por Diana Bradley
, Staff Writer | February 21, 2012
From the January/February issue of HealthCare Business News magazine
But more and more physicians are catching on and EHR adoption is on the rise. Between 2001 and 2011, office-based physicians’ adoption of electronic health records rose from 18 to 57 percent, doubling over the past three years, with one in three currently using a basic system, according to the Centers for Disease Control and Prevention. By 2016, the utilization of EHR systems will swell to over 80 percent, anticipates research firm IDC Health Insights in its November report entitled, “IDC MarketScape: U.S. Ambulatory EMR/EHR for Midsize and Large Practices 2011 Vendor Assessment.”
Regulations and incentives
Massive fees usually accompany the transition from paper to digital medical records, with the average EHR implementation ranging from $2 to $16 million, according to a December Kaiser Health News report. Primarily responsible for EHR’s booming presence is the 2009 federal economic stimulus package – under which, health care providers who digitize and have a decent-sized pool of Medicare or Medicaid patients can qualify for health information technology granting economic and clinical health incentive payments totaling up to $27 billion over 10 years, or as much as $44,000 per clinician through Medicare and $63,750 per physician through Medicaid. This incentive is called “meaningful use” and covers the costs associated with going digital and bringing staff up-to-speed.
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The three main components of meaningful use, as defined by the American Recovery and Reinvestment Act of 2009, are: the use of a certified EHR in a meaningful manner, such as e-prescribing; the use of certified EHR technology for electronic exchange of health information to improve health care quality; and the use of certified EHR technology to submit clinical quality and other measures. Over the next five years, the criteria for meaningful use will be staged in three steps: Stage 1 (2011 and 2012) sets the baseline for information sharing and electronic data capture; Stage 2 (2013) and Stage 3 (2015) will be developed through future rulemaking and continue to expand on this baseline.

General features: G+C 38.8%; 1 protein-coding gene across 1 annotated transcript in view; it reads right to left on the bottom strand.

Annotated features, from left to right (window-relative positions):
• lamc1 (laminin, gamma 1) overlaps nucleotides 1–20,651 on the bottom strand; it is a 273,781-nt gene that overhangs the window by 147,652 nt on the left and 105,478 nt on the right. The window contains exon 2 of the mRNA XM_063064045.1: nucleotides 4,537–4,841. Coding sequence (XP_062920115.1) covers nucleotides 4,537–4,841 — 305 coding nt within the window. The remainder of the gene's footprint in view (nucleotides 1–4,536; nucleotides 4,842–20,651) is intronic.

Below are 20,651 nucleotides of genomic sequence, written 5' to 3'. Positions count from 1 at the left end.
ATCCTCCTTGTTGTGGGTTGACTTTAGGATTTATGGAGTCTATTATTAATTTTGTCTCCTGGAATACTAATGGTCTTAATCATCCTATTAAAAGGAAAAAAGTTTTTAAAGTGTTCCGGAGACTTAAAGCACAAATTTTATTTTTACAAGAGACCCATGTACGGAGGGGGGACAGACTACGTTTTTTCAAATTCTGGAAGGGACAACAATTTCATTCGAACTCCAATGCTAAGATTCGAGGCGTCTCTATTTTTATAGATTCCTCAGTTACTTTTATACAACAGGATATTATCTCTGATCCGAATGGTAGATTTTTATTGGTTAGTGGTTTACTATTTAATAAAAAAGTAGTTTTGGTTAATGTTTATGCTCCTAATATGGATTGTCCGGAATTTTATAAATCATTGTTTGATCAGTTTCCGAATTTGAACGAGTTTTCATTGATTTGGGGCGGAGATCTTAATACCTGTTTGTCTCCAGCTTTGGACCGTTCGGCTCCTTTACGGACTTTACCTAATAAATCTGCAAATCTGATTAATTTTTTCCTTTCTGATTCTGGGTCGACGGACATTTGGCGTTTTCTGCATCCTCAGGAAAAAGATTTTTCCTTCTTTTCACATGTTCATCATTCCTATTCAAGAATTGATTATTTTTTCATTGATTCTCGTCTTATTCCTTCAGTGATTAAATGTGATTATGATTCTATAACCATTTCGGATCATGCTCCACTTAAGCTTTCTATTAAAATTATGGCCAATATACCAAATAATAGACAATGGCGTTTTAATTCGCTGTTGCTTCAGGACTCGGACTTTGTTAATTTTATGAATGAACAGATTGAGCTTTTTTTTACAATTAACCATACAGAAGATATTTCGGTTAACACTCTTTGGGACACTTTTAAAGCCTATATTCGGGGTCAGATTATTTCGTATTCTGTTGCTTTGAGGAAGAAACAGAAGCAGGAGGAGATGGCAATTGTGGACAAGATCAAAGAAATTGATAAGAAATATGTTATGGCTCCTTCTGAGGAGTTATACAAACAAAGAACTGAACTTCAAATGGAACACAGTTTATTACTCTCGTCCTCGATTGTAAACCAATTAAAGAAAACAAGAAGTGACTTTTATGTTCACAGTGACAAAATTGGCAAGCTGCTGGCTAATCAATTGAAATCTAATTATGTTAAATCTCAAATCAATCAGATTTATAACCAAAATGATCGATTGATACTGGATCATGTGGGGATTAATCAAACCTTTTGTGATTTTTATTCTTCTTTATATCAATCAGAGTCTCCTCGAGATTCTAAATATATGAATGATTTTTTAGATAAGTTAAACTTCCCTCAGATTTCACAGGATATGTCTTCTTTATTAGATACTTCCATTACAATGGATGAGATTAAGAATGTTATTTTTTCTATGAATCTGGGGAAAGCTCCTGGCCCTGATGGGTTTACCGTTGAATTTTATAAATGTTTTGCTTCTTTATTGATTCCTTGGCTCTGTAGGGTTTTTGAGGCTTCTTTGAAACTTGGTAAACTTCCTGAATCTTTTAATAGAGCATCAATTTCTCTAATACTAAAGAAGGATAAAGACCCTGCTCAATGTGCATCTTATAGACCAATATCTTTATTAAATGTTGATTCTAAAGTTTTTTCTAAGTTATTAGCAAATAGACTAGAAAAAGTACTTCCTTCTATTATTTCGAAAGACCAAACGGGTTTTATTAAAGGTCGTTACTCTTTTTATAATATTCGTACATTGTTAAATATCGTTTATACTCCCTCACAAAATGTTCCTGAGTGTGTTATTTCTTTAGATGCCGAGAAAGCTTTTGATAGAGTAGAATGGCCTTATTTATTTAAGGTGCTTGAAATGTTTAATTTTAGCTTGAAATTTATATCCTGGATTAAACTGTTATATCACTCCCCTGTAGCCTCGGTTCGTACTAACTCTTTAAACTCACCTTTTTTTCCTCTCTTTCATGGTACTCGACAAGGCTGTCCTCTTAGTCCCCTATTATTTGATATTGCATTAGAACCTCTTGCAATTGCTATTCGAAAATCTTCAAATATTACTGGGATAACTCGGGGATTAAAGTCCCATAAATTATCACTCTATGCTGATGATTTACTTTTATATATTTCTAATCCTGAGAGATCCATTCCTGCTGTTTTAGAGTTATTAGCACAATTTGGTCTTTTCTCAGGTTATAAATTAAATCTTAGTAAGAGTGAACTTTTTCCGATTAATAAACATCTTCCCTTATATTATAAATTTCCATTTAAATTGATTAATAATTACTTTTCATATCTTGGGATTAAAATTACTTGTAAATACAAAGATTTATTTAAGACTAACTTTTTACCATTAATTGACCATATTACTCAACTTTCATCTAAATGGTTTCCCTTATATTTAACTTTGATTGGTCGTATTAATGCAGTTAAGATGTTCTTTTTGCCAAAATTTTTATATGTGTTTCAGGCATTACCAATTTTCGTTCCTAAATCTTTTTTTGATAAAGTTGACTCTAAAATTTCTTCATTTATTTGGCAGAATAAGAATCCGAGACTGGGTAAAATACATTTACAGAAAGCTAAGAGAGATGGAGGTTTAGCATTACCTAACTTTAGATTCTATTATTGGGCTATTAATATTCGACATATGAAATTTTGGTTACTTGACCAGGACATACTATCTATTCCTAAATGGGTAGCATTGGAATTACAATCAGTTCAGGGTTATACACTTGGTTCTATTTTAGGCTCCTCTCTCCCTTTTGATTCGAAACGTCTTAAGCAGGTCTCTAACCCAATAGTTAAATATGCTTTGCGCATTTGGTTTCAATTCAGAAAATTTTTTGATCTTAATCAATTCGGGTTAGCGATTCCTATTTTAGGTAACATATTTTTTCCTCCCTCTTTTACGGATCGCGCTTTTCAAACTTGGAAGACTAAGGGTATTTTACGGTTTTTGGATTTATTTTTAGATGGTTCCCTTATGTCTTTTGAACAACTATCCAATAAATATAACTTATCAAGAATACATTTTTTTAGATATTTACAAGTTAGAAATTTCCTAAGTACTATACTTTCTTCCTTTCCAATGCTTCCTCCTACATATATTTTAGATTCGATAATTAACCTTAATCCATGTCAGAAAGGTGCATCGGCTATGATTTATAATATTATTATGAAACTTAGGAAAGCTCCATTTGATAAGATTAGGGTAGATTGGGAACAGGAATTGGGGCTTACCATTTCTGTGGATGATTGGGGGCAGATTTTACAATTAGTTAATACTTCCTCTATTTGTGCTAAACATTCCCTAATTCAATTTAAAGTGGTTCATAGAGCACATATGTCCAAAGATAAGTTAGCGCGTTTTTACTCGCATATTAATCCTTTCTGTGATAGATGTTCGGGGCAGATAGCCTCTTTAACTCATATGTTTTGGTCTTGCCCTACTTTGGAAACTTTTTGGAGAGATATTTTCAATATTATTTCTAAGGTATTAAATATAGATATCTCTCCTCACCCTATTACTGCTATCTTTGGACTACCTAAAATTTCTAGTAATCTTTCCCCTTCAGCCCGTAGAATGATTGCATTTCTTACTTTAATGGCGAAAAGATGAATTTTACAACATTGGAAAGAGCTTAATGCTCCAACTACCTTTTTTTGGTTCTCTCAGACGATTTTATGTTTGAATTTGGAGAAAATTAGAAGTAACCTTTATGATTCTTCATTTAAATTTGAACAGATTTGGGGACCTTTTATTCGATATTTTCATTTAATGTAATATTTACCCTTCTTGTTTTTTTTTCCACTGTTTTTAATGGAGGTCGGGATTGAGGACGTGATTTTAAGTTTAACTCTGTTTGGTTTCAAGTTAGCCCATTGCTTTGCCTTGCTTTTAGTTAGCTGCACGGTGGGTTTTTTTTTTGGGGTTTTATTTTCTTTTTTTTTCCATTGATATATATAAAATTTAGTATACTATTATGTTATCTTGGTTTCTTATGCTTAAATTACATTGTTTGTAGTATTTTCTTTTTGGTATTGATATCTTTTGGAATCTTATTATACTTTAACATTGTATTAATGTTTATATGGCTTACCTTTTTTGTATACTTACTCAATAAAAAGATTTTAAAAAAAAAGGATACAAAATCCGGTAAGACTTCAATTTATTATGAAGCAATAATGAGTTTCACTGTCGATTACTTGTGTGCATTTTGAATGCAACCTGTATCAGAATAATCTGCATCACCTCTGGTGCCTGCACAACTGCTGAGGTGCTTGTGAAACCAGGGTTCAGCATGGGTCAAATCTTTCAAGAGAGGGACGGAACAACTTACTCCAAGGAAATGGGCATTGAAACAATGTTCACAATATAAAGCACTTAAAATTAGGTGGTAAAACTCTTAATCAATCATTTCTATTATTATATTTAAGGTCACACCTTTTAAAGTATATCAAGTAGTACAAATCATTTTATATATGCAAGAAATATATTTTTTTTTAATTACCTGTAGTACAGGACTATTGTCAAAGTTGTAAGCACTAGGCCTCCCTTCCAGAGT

Medicare incentives for demonstrating meaningful use of EHRs have amounted to $920.3 million, while Medicaid payments for providers to adopt, implement and upgrade their EHRs reached an estimated $916 million for a total of $1.8 billion, according to the Centers for Medicare and Medicaid Services December 2011 EHR Incentive Program report. As of December, CMS had paid incentives to 10,566 Medicare providers and 12,070 Medicaid providers, with 769 hospitals attesting successfully. Of the 21,308 physicians who had verified their meaningful use demonstration, 444 were unsuccessful, failing to meet the required threshold for one or more objectives. 52 percent of physicians reported they are planning to apply for the meaningful use incentives, up from 41 percent in 2010, according to a November National Center for Health Statistics data brief. CMS anticipates that more physicians will get on board the closer it gets to Feb. 29, as they can attest for 2011 payments up to that date.